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‘Natural’ Means Practically Nothing When It Comes to Food

How processed foods like Cheetos and antibiotic-filled meat can still be labeled “natural” on the supermarket shelf

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Brenna Houck is a Cities Manager for the Eater network. She previously edited Eater Detroit and reported for Eater. You can follow her on the internet at @brennahouck.

A judge in Washington, D.C. Superior court has dismissed a lawsuit against meat conglomerate Hormel that once again highlights the murky nature of products labeled as “natural” — a term that’s become more popular in recent years in grocery aisles. The lawsuit filed by the animal rights group Animal Legal Defense Fund claimed that Hormel “engaged in potentially misleading advertising of animal products,” arguing that the Hormel Natural Choice label lead consumers to believe its meat products do not contain antibiotics or hormones when, in fact, they do. While the ruling sided with Hormel, the lawsuit did reveal that the company’s Hormel Natural Choice label uses the same hormone- and antibiotic-treated animals used to produce other conventional Hormel meat products like Spam.

The FDA has no guidelines for use of the term “natural” and only lightly enforces the term “all-natural,” according to Vox. Meanwhile, the USDA defines “natural” as “a product containing no artificial ingredient or added color” that “is only minimally processed,” meaning it’s “processed in a manner that does not fundamentally alter the product.” That means animals raised with hormones and antibiotics can still fall under the “natural” category, as can Cheetos, lemon-flavored Oreos, and Skippy peanut butter. The Hormel Natural Choice packaging is within the legal bounds outlined by the USDA — it defines “natural” as “minimally processed” with “no artificial ingredients.” But the ALDF plans to appeal the ruling.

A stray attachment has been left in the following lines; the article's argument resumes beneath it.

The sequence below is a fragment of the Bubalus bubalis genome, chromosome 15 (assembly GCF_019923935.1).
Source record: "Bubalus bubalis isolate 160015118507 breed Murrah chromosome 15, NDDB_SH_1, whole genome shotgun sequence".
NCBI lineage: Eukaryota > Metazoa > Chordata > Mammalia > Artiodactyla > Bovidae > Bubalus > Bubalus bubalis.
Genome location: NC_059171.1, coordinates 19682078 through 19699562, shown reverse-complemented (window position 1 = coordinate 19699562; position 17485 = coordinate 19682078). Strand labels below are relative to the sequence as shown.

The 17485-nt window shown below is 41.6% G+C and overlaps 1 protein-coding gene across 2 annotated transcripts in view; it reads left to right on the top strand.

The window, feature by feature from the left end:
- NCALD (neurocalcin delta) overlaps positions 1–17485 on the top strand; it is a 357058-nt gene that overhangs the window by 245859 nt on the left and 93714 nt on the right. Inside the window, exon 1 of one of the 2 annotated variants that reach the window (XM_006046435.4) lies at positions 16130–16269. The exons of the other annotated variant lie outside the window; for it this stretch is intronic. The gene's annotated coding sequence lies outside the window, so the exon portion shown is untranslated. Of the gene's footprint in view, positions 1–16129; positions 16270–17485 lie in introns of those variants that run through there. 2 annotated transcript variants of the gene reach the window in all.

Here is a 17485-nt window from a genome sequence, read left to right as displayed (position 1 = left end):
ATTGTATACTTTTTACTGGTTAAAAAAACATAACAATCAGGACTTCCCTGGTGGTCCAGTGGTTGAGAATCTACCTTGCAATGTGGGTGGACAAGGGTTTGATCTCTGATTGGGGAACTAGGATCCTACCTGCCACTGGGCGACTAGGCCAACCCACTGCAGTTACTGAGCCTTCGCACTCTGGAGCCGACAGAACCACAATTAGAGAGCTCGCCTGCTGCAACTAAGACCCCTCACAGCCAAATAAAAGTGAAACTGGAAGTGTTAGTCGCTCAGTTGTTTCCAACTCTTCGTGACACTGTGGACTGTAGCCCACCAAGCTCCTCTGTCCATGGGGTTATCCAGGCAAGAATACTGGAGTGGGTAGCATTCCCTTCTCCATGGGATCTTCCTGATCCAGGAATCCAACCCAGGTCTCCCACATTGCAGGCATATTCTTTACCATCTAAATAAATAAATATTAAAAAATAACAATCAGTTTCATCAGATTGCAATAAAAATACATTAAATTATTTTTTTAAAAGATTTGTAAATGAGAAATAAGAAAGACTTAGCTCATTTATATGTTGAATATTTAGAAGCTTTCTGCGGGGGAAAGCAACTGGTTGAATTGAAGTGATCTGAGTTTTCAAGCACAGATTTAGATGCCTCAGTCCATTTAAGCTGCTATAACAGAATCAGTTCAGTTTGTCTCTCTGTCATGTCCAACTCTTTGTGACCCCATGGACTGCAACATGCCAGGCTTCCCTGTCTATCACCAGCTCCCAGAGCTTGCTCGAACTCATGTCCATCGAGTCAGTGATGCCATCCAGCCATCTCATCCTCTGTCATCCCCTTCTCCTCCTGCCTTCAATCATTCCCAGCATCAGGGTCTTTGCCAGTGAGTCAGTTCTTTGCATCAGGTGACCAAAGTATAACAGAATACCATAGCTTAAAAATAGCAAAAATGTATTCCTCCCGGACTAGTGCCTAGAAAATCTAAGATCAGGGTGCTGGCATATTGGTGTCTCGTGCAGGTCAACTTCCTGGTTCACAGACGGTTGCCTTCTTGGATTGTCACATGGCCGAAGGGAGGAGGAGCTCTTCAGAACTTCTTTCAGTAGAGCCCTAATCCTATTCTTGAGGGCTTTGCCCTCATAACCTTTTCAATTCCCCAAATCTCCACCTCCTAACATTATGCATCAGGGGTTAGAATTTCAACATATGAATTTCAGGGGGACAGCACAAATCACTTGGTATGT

Although the lawsuit wasn’t successful, the plaintiffs showed that Hormel employees acknowledged there isn’t a meaningful difference between Hormel Natural Choice meats and other conventional Hormel options. Attorneys for the ALDF cited an email from a Hormel marketing director noting “the fact that many consumer[s] assume Natural=RWOA [Raised Without Antibiotics].” Another employee, Corwyn Bollum, stated in a deposition that there is “no separate manner in which the pigs raised for Hormel Natural Choice products are versus any other of Hormel’s products, so Spam or any other lunch meat or bacon product.” Hormel did not deny the statement in its response to the lawsuit.

There’s plenty of outside evidence that big food companies profit off consumer confusion. Consumer Reports found that 73 percent of respondents sought out products with the “natural” label — a greater percentage than those who purchased more stringently labeled “organic” foods (another sector that food conglomerates are edging their way into). A separate survey from Technomic found that one in five consumers are willing to pay more for “natural” and “organic” labeled products — in essence, paying more money for a vaguely defined word.

Natural products aren’t the only labels to go virtually unregulated. Terms like “lightly sweetened,” “made with real...,” and “multigrain” are also more a branding strategy than a substantive label, forcing shoppers to stay vigilant in the grocery aisles if they’re truly looking for a healthy food.

Hormel Lawsuit Reveals What ‘Natural’ Meat Really Means [Bloomberg]
Animal Legal Defense Fund Vs. Hormel Foods Corporation [Public Justice]
“All-Natural” Labels on Food Are Meaningless. Let’s Get Rid of Them. [Vox]
What Do Those ‘Healthy’ Food Labels Really Mean? [E]
Consumers Continue Reaching for ‘Natural’ Foods, Despite Not Knowing What ‘Natural’ Means [E]